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Superstitions: Where do they come from?
Do you think breaking a mirror will bring seven years bad luck? Do you stay at home every Friday the 13th? Knock on wood every time you say something that could tempt Fate?
We all have our superstitions. Some are so deeply ingrained that we don’t ever question them. Some are our attempt to make sense of the world around us, of events we can’t explain. Being a fan of history and research, I’ve come across the origins of many of these superstitions. Maybe if we understand them better, we might not be so afraid. Then again, there is a reason superstitions scare the daylights out of us.
The number 13 and Friday the 13th: Between 17-21 million people in the United States are affected by a phobia of Friday the 13th. Most hotels don’t even have a thirteenth floor. However, there is no written evidence of this fear before the 19th century. But the reasons actually go much further back. Some historians believe it was because the Knights Templar were rounded up and executed on Friday the 13th in 1307. An even older belief has to do with the story of the goddess Frigga in Norse mythology. A goddess of love and fertility, she was banished and labeled a witch when the Norse and Germanic people converted to Christianity. Frigga, which is where the word Friday originated, convened a meeting with eleven other witches and the devil, thirteen in all, every Friday. In Scandinavia, the day became known as “the Witches Sabbath.” And of course, one of the darkest days in American financial history just happened to be on a Friday. Writers also have a huge influence on superstition, and Chaucer wrote about “unlucky Friday” in the Canterbury Tales.
Opals: Today many of us believe that owning an opal, unless it is your birthstone, will bring bad luck. As a gem and rock collector, I avoided this stone like the plague. Ironically though, it was an author who gave opals such a bad reputation. Before that, it was considered a stone of good luck, because it possessed all the colors of the rainbow. Sir Walter Scott's Anne of Geierstein, published in 1829, changed all that. In Scott's novel, the Baroness of Arnheim wears an opal given to her by her lover. When a drop of holy water falls on it, the opal turns into a colorless stone and the Baroness dies soon thereafter. Due to the popularity of Scott's novel, people started to associate opals with bad luck and death. Within a year of its publication, the sale of opals in Europe dropped by 50%, and the superstition remains today. I am happy to say that I now own several opals, and my luck has not changed for the worse.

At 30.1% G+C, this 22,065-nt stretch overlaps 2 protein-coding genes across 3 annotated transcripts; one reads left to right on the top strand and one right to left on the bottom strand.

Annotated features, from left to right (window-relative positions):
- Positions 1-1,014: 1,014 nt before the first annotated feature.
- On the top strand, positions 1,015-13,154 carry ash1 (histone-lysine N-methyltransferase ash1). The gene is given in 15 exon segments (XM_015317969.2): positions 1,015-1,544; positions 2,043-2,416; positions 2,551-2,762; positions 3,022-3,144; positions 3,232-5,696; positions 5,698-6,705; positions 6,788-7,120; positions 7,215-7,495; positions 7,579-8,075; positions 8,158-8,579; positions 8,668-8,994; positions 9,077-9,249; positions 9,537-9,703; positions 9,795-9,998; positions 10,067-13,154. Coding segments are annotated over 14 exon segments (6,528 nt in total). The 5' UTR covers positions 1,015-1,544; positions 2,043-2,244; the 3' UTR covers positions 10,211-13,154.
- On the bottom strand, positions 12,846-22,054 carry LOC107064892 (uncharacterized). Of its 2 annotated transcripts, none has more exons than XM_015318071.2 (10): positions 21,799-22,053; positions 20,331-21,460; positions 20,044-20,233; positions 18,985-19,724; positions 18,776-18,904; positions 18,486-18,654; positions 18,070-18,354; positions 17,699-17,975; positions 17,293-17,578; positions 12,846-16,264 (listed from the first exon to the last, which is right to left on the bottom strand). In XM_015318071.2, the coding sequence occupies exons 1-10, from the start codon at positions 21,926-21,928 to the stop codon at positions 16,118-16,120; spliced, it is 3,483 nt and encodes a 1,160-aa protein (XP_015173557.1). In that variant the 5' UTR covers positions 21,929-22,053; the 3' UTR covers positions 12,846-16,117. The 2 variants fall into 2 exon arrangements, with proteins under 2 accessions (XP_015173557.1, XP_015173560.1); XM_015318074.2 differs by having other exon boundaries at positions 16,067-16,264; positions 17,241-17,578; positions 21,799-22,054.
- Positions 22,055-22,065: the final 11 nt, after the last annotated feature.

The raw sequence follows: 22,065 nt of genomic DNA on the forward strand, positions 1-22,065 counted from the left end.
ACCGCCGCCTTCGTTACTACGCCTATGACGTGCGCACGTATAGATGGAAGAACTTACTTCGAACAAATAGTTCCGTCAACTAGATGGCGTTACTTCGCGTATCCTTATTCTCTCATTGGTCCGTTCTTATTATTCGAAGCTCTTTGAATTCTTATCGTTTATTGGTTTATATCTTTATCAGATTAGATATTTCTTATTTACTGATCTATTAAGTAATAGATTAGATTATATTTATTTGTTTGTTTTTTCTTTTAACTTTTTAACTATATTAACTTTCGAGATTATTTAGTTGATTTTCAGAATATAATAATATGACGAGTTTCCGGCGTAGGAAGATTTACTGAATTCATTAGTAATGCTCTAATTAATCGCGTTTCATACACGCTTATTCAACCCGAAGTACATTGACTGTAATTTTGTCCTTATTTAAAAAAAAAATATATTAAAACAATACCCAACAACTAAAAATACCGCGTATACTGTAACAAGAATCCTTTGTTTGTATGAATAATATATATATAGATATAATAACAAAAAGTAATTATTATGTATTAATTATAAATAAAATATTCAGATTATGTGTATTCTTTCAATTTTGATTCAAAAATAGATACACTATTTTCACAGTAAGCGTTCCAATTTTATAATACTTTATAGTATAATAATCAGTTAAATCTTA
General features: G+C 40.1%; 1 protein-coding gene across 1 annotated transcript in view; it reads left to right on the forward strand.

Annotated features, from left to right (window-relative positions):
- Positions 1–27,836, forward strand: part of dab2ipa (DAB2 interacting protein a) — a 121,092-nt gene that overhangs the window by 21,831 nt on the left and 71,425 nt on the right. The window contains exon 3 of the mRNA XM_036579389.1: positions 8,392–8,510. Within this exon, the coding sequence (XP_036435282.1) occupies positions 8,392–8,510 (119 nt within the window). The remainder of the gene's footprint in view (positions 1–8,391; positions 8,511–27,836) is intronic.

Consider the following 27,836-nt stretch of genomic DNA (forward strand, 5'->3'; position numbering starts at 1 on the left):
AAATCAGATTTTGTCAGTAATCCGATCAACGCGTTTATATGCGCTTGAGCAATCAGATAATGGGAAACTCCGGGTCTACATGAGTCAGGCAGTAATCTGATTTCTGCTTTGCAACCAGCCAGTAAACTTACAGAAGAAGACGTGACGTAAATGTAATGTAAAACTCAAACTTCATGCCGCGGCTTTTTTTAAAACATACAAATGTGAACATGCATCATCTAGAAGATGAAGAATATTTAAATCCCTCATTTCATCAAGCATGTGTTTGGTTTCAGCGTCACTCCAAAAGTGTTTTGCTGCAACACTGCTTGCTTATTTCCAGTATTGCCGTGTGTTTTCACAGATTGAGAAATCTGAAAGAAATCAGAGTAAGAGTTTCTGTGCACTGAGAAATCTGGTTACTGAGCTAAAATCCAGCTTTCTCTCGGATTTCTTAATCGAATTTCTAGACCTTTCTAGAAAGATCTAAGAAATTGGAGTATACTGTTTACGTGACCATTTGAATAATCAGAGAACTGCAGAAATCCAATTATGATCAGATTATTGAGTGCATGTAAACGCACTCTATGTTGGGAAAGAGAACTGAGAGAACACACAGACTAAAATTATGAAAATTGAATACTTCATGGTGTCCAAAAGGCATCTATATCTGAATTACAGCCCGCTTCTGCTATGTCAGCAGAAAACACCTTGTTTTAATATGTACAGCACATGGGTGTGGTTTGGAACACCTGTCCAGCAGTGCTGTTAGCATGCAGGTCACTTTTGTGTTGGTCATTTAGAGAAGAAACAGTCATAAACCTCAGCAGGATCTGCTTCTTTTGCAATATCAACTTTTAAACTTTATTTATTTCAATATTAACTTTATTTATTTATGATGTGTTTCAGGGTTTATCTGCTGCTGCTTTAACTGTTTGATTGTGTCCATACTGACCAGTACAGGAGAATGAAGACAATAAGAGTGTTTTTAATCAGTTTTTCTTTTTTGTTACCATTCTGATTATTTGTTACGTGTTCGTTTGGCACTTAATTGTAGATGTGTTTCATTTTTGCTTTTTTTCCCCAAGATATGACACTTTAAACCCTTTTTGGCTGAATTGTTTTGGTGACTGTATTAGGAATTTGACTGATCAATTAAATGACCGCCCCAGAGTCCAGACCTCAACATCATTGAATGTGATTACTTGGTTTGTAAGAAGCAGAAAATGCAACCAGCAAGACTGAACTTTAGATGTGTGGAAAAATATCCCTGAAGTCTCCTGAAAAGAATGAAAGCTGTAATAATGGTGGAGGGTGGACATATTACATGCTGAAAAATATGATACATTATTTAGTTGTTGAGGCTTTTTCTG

There are superstitions that also arise due to major disasters or war. During the French Revolution, where my book Past Her Time is set, French citizens started donning a red ribbon around their necks. The ribbon symbolized “the kiss of Madame La Guillotine” and it was believed that wearing it would prevent being beheaded by said guillotine. During the Black Plague, people carried a “pocketful of posies” to ward off the disease. I’m sure you all know the nursery rhyme.
The Romans, who gave us so many wonderful inventions and art, also gave us the idea that breaking a mirror would bring seven years bad luck. They believed that glass had the power to capture one’s soul, a belief shared by many other cultures. Breaking it would trap the soul and fragment it, leading to bad health for the person. And the seven years part? It was because the Romans believed that the physical body renewed itself every seven years, thus that’s how long it would take to recover one’s well-being after shattering a mirror.
So, what superstitions do you believe in? Will you wear an opal? Or party on Friday the 13th? I would love to hear about some of your beliefs, and where they come from.
In the midst of revolution and betrayal, can these two learn to take off the disguises and trust each other? Or will the fate of the world and time travel rest on Alex's ability to betray the one man she has come to love?
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